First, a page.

Image: https://www.netflix.com/title/81000201

Wasp Network: An Ambitious Cuban-America Spy Drama starring Edgar Ramirez and Penelope Cruz

Oliver Assayas, the French director who once wrote alongside the likes of Jean-Luc Godard for the Cahiers du Cinema magazine, was certainly ambitious to take on adapting the book The Last Soldiers of the Cold War for the screen. It is a complicated story of the lives of the Wasp network: a group of five Cuban men who were sent by the Cuban government to acquire secret information about Anti-Castroist terrorist groups residing in parts of Florida in the early ’90s. At its most interesting, Wasp Network is a critique of the American justice system.

Rene Gonzales (Edgar Ramirez) is the political exile who gets the most screen time. The film begins and ends with his story and most closely tracks his experience in exile from his country and family. There is inspiring chemistry between Rene and his wife in the film, Olga (Penelope Cruz). One can watch this thespian duo also in the TV series The Assassination of Gianni Versace which is now streaming on Netflix.

Assayas’ handling of the personal narratives of the Cuban intelligence officers adds a depth of suspense, suspense which is inherent in the real-life stories of these Cuban agents who had no contact with one another while gathering intel about the Anti-Castroist operations in Florida. Each officer both in history and in the film lives a double life and only delivers the intel they gather to one superior officer, concealing the information they have from those around them and each other. The officer’s stories overlap one another and as they do new angles to the story emerge. Unfortunately, the film falls victim to a dangerous combination of overlapping the officer’s lives with missing links that may require audiences to deduct at times puzzling inferences regarding the character’s alliances. The docufiction struggles with maintaining a central plot and the conflicts of this historical moment chosen to display are fascinating but unfocused for a single feature-length film.

Wasp Network realizes a number of pressing historical socio-political issues that are relevant to the immigrant experience today, such as Olga’s fight to gain proper documentation in order to facilitate an exit from Cuba with her daughter. In one phone conversation with Rene, Olga expresses to him in a trenchant remark that “I had all of the documents, but they invented a new one.” The dialogue within each scene is consistently dynamic; It simply loses a degree of its vigor due to the sequencing that is repeatedly compromised. Furthermore, there is a significant amount of screen time spent on depicting the Cuban Rafter Crisis, which Rene is heavily involved in lending aid in his role as a pilot. These scenes shot above and amongst the Caribbean sea are vibrant and almost surreal, lending an aesthetic pathos to these circumstances of immigration and exile.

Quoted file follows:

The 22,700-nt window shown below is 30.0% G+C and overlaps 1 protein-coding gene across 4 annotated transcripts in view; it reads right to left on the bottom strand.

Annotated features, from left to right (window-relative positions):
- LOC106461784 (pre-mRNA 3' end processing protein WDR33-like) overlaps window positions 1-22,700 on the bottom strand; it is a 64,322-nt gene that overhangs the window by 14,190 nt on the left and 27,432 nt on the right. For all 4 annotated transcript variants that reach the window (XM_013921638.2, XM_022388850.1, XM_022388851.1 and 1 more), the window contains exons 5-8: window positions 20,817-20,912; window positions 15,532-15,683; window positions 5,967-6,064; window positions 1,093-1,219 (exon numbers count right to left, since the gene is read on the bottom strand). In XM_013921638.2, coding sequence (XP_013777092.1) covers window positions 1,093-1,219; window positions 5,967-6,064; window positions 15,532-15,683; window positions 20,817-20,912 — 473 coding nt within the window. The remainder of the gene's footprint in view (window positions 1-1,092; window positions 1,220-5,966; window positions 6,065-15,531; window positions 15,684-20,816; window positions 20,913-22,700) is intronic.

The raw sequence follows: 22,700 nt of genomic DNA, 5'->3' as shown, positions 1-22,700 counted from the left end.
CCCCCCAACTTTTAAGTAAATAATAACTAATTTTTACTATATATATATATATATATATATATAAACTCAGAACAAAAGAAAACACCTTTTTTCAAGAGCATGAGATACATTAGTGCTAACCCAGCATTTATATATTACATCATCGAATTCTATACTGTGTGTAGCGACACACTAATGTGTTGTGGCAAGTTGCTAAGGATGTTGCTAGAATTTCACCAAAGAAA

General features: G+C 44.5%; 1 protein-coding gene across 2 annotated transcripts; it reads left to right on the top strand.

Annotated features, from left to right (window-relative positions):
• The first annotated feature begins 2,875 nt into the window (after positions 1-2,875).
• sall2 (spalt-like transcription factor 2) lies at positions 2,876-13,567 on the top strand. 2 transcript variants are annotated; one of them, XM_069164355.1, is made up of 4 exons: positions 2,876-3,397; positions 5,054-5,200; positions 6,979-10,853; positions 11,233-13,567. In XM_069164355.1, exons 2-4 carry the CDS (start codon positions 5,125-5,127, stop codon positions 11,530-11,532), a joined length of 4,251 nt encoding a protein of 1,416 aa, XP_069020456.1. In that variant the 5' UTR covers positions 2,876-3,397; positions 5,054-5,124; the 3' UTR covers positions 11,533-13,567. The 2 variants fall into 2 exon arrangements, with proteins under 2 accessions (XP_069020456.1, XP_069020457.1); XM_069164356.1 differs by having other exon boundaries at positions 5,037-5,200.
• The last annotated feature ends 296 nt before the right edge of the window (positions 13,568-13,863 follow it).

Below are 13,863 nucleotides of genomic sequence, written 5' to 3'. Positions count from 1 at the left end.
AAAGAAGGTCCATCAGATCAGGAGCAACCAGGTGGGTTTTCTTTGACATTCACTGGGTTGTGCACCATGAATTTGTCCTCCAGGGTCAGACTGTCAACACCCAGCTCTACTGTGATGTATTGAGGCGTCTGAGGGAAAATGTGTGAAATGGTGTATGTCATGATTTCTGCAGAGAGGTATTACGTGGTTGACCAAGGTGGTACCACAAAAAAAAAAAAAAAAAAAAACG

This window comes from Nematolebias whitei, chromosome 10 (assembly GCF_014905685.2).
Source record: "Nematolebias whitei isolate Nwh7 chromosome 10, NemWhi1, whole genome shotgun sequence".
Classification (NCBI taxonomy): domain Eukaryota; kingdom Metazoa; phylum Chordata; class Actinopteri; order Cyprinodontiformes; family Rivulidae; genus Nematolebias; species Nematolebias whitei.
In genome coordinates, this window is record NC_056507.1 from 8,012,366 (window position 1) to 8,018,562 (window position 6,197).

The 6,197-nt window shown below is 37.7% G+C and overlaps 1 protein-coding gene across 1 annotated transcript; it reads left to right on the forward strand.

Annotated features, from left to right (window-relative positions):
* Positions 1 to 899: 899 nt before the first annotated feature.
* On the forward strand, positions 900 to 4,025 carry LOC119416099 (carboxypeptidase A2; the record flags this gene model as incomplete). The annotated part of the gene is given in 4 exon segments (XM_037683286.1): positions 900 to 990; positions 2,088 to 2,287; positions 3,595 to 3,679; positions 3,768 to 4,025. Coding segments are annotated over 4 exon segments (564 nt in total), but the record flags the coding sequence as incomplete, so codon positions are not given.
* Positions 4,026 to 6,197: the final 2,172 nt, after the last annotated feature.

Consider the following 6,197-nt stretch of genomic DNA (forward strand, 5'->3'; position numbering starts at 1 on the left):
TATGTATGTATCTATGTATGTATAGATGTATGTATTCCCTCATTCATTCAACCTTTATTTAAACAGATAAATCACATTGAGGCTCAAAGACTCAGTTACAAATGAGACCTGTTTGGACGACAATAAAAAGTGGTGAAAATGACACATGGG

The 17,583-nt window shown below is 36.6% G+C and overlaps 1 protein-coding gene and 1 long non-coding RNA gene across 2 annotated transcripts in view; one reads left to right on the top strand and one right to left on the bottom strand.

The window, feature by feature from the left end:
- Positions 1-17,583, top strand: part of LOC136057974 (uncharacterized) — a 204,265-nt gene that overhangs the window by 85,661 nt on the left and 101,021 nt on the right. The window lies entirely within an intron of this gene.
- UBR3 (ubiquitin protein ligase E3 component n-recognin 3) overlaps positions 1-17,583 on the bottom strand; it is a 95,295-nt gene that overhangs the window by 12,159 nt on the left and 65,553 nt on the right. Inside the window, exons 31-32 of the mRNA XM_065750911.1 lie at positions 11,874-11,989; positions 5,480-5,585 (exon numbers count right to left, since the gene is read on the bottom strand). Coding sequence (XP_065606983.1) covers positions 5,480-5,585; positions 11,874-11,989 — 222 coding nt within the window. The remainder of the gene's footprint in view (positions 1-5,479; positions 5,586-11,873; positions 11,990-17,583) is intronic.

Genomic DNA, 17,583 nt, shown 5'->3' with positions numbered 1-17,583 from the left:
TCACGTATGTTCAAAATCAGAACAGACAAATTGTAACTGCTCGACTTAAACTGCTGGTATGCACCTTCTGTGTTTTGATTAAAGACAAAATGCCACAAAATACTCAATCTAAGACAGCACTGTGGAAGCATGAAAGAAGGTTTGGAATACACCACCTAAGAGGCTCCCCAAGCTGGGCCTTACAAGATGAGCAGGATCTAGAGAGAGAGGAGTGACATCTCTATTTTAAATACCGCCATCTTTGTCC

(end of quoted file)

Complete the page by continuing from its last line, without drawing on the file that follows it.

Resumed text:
Curiously, not each of the main characters is fully aware of their implications in espionage. In the case of Juan Pablo Roque, a new layer to the already charged political dealings is added when he chooses to become an FBI informant, a job which Rene repeatedly turns down and explains that: “I didn’t join the resistance to abet terrorists, just to save rafters.” In doing so Roque makes precarious his loyalties to the Cuban government. When Roque suddenly leaves his wife and returns to Havana on the day before a major string of terrorist attacks, which target some of Cuba’s major tourist destinations, he claims that he was deceived by militants posing as patriots who were in fact, terrorists. The different orientations of these characters to what it meant to have been a spy for the Cuban government at that time lend an intriguing space to audiences for reflection on the U.S. Cuba relations of the ’90s.

The sequences in the film are intercut with scenes of the FBI closely following the lives of the spies in Miami; A mask shot of Rene in his apartment speaking on the phone with Olga cues audiences into the increasing danger that surrounds him. The film’s tension peaks with the arrests of Rene, Manuel, and the other spies, and then after there is the trial. The trial is all but one minute; All we are given is the judge’s verdict of the case. Why is an aspect that is so crucial to the story shared with us so briefly? This decision carries a profound weight to it. It shows how a few words, a matter of a few seconds, can completely alter the course of a life or a number of lives forever. It shows how time becomes priceless for the powerless in a system of justice and in this case particularly an American system of justice. It shows emphatically the most compelling aspect of the film- that the guilty terrorists are overlooked by the FBI and the innocent spies deemed guilty. With a lofty effort, Wasp Network gives audiences the heart and soul of the story of the Cuban Five and then suddenly hands it all over to a U.S. Federal Court judge in Florida, who makes a mockery of it all. If only she had seen what we had seen or heard what we had heard- or even tried to. Wasp Network, like a masterpiece hanging without a frame, captures the beauty, the irony, and the tragedy of this potent story, it just needs a better outline.

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